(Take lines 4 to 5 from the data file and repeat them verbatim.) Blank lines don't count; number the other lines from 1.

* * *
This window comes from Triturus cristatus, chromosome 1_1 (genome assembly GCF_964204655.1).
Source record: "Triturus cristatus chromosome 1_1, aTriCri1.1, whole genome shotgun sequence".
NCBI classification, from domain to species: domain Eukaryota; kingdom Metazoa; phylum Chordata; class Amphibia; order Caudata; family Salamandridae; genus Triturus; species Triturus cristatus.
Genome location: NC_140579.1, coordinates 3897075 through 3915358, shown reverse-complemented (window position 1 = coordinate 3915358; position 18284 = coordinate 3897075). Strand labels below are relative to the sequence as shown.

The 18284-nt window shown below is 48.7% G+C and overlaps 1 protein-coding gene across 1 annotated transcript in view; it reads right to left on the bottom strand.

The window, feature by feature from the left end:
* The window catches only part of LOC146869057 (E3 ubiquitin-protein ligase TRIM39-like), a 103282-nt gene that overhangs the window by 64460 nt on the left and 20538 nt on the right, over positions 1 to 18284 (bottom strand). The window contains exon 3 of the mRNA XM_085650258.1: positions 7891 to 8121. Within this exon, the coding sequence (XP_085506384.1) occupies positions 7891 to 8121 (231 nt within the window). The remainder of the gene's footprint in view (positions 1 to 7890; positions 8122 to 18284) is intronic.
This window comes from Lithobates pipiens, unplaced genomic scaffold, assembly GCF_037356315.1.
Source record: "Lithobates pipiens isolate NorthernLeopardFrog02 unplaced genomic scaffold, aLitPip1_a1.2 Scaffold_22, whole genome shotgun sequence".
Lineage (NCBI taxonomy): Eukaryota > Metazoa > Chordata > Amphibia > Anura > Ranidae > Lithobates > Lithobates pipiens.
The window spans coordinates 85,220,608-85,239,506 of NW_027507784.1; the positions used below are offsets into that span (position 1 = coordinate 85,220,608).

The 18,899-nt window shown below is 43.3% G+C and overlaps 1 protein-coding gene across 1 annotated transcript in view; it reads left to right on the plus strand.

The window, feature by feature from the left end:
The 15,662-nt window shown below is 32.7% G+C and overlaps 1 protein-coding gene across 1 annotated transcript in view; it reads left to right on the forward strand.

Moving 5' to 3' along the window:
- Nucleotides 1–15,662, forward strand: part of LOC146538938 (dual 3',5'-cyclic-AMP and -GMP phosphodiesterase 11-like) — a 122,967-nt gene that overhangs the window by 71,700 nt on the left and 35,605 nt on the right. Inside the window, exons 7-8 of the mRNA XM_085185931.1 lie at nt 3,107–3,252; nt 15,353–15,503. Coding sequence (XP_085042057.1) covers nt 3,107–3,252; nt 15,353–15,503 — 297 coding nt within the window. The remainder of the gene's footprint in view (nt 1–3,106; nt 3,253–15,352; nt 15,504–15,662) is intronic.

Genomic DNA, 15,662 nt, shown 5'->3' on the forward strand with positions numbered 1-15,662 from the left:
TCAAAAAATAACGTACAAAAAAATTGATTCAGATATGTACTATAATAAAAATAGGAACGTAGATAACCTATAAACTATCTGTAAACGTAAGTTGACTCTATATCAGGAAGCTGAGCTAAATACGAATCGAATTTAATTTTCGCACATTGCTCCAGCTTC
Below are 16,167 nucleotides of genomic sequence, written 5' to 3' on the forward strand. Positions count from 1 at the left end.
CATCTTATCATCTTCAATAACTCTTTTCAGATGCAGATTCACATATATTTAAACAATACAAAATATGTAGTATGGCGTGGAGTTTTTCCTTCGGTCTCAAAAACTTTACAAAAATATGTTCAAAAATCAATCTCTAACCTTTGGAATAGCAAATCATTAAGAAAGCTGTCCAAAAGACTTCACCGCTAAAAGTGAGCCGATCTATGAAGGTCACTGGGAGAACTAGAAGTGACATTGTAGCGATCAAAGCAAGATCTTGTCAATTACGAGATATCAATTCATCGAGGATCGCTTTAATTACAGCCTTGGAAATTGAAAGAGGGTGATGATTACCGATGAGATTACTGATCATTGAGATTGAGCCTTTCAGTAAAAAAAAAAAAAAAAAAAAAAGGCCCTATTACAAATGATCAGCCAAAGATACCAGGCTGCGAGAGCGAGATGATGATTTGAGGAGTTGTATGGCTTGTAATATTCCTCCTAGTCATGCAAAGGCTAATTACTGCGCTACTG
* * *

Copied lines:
Genome location: NC_140579.1, coordinates 3897075 through 3915358, shown reverse-complemented (window position 1 = coordinate 3915358; position 18284 = coordinate 3897075). Strand labels below are relative to the sequence as shown.

The 18284-nt window shown below is 48.7% G+C and overlaps 1 protein-coding gene across 1 annotated transcript in view; it reads right to left on the bottom strand.